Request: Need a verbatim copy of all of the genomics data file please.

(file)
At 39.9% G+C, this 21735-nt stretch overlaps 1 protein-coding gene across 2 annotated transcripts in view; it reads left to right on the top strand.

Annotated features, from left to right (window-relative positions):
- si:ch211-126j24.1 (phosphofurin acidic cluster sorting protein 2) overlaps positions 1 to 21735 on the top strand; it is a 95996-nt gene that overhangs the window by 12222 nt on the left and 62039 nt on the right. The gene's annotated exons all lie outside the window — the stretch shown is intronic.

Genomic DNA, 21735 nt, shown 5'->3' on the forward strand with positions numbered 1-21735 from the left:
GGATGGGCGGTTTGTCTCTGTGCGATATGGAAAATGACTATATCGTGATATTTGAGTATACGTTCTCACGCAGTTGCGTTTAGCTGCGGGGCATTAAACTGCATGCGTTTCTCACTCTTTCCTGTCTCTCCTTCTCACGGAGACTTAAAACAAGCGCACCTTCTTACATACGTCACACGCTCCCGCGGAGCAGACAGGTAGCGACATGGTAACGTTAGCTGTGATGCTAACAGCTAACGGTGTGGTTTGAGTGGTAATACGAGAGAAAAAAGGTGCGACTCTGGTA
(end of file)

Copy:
At 39.9% G+C, this 21735-nt stretch overlaps 1 protein-coding gene across 2 annotated transcripts in view; it reads left to right on the top strand.

Annotated features, from left to right (window-relative positions):
- si:ch211-126j24.1 (phosphofurin acidic cluster sorting protein 2) overlaps positions 1 to 21735 on the top strand; it is a 95996-nt gene that overhangs the window by 12222 nt on the left and 62039 nt on the right. The gene's annotated exons all lie outside the window — the stretch shown is intronic.

Genomic DNA, 21735 nt, shown 5'->3' on the forward strand with positions numbered 1-21735 from the left:
GGATGGGCGGTTTGTCTCTGTGCGATATGGAAAATGACTATATCGTGATATTTGAGTATACGTTCTCACGCAGTTGCGTTTAGCTGCGGGGCATTAAACTGCATGCGTTTCTCACTCTTTCCTGTCTCTCCTTCTCACGGAGACTTAAAACAAGCGCACCTTCTTACATACGTCACACGCTCCCGCGGAGCAGACAGGTAGCGACATGGTAACGTTAGCTGTGATGCTAACAGCTAACGGTGTGGTTTGAGTGGTAATACGAGAGAAAAAAGGTGCGACTCTGGTA